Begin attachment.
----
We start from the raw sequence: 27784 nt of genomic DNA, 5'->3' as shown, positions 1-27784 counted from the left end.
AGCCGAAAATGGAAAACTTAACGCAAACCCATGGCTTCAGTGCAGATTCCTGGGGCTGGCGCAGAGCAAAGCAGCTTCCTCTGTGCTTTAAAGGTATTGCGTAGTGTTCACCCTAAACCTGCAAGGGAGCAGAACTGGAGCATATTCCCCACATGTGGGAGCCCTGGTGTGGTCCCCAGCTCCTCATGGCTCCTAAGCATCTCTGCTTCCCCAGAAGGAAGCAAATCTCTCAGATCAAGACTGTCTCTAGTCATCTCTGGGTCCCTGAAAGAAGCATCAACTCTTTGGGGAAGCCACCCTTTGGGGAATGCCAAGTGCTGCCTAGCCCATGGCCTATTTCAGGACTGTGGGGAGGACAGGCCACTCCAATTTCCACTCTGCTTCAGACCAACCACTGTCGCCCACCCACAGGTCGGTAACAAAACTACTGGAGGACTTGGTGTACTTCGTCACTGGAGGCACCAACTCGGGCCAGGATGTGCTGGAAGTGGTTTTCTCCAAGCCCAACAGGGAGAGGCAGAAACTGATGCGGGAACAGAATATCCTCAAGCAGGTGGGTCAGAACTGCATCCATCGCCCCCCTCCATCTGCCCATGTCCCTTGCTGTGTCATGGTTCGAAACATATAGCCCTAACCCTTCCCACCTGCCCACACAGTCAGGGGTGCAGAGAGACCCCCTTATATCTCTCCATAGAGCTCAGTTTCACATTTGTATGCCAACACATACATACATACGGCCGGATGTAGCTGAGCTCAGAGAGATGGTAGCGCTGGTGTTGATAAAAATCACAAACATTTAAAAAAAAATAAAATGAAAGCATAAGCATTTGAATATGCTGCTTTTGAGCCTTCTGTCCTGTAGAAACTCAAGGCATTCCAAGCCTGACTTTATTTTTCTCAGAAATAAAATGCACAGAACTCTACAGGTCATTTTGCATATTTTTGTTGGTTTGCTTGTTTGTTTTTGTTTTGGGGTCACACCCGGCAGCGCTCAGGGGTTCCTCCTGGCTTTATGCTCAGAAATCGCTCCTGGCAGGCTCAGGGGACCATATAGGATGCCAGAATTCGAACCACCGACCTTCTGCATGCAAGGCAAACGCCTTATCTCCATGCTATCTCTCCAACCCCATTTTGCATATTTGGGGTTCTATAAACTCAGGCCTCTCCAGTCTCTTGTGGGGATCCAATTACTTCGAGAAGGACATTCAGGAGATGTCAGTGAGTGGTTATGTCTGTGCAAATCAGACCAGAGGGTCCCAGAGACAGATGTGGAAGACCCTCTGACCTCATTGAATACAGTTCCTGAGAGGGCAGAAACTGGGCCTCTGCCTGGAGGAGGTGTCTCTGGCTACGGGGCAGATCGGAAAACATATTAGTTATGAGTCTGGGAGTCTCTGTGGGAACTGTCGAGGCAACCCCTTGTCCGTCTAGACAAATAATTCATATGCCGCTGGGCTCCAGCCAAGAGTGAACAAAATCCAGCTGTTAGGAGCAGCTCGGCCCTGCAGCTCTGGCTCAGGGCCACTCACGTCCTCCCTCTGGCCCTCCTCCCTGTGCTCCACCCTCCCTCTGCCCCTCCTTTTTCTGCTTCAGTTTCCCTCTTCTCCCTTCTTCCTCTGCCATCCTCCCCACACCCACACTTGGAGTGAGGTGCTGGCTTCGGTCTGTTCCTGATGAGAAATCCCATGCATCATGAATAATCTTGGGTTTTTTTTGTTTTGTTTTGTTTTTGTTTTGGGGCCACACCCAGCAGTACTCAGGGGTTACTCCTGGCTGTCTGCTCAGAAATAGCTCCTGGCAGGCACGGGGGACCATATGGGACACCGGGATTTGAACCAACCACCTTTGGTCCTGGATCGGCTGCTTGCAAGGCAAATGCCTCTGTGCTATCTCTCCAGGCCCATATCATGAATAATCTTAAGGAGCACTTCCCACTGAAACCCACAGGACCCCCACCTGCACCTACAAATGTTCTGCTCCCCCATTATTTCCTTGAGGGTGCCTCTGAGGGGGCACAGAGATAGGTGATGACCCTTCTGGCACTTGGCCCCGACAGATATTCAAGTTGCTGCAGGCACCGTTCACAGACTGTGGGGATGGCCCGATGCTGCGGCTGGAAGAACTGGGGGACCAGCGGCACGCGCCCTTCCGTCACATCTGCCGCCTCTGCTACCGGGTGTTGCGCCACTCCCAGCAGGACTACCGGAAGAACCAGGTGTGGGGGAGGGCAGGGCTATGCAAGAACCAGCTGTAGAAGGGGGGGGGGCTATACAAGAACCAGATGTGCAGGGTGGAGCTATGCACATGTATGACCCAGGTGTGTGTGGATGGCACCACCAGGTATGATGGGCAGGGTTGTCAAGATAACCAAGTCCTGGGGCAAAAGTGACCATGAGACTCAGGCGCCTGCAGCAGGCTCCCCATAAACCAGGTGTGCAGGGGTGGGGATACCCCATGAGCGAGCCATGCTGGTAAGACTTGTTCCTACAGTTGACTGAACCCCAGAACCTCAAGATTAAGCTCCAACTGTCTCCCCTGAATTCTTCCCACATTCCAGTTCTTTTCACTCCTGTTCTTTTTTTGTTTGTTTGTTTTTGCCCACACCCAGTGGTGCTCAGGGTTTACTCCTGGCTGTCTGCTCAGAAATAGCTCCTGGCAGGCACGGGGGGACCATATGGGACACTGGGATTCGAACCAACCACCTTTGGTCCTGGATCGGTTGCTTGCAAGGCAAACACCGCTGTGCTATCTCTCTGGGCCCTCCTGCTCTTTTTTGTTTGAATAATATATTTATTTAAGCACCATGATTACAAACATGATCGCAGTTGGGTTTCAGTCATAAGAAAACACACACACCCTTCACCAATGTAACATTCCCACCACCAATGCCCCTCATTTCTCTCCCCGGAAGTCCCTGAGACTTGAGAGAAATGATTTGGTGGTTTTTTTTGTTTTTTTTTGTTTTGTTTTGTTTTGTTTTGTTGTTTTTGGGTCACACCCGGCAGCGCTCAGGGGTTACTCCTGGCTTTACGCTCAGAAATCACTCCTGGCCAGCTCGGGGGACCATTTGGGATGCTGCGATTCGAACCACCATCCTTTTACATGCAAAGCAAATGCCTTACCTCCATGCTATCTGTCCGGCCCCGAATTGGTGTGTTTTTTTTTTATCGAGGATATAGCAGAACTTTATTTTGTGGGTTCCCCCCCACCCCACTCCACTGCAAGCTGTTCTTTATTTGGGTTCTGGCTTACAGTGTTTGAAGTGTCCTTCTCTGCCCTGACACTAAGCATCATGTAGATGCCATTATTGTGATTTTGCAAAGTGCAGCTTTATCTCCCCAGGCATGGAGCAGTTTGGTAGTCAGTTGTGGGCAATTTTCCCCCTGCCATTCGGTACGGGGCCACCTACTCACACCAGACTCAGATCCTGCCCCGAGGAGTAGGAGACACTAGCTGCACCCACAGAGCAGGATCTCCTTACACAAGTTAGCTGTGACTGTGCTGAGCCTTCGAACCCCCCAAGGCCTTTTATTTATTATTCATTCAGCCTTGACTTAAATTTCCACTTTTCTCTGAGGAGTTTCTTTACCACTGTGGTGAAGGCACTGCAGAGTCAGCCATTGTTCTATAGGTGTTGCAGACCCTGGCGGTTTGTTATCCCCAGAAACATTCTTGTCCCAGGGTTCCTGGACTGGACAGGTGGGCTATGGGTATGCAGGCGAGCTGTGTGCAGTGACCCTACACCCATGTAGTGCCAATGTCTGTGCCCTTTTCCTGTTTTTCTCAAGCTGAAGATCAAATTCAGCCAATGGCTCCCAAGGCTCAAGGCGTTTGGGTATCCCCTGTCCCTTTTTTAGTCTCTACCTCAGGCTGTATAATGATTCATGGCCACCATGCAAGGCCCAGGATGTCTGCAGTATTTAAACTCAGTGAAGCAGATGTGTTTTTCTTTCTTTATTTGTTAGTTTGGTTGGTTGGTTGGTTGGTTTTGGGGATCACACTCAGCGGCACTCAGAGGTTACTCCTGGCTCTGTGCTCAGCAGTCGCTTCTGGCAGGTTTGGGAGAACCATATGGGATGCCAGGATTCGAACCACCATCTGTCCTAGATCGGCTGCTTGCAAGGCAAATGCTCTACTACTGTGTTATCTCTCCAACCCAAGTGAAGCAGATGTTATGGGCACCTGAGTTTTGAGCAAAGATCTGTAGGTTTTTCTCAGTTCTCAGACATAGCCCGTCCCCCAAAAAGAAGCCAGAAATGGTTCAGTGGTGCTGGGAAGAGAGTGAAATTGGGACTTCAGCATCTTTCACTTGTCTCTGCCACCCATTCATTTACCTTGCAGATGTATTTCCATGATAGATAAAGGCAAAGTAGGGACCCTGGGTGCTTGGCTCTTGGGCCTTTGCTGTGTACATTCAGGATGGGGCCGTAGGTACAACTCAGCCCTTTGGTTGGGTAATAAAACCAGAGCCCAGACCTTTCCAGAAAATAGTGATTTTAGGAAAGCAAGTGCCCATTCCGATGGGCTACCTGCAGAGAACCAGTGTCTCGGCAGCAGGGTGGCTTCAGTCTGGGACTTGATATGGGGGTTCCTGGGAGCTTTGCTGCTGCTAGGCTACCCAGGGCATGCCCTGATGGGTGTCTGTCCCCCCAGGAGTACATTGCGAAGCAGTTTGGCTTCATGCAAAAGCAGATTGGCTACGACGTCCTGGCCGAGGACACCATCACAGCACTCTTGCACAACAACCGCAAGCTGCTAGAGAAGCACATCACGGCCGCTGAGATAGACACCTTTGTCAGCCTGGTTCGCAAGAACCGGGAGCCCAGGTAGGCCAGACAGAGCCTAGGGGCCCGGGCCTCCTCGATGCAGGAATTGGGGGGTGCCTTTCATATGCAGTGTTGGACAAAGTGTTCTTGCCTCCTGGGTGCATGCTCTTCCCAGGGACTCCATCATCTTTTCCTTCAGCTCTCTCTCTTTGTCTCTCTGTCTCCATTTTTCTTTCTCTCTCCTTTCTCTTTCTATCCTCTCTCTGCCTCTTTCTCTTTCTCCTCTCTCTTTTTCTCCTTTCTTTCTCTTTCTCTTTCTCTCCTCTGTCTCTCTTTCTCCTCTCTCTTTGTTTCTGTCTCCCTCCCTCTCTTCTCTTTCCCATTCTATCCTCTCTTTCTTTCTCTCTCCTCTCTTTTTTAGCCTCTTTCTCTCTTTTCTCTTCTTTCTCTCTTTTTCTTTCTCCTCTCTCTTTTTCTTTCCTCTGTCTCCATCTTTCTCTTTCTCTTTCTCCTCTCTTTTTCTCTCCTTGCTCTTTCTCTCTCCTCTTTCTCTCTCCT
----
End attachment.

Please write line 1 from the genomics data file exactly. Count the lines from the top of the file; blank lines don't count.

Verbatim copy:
We start from the raw sequence: 27784 nt of genomic DNA, 5'->3' as shown, positions 1-27784 counted from the left end.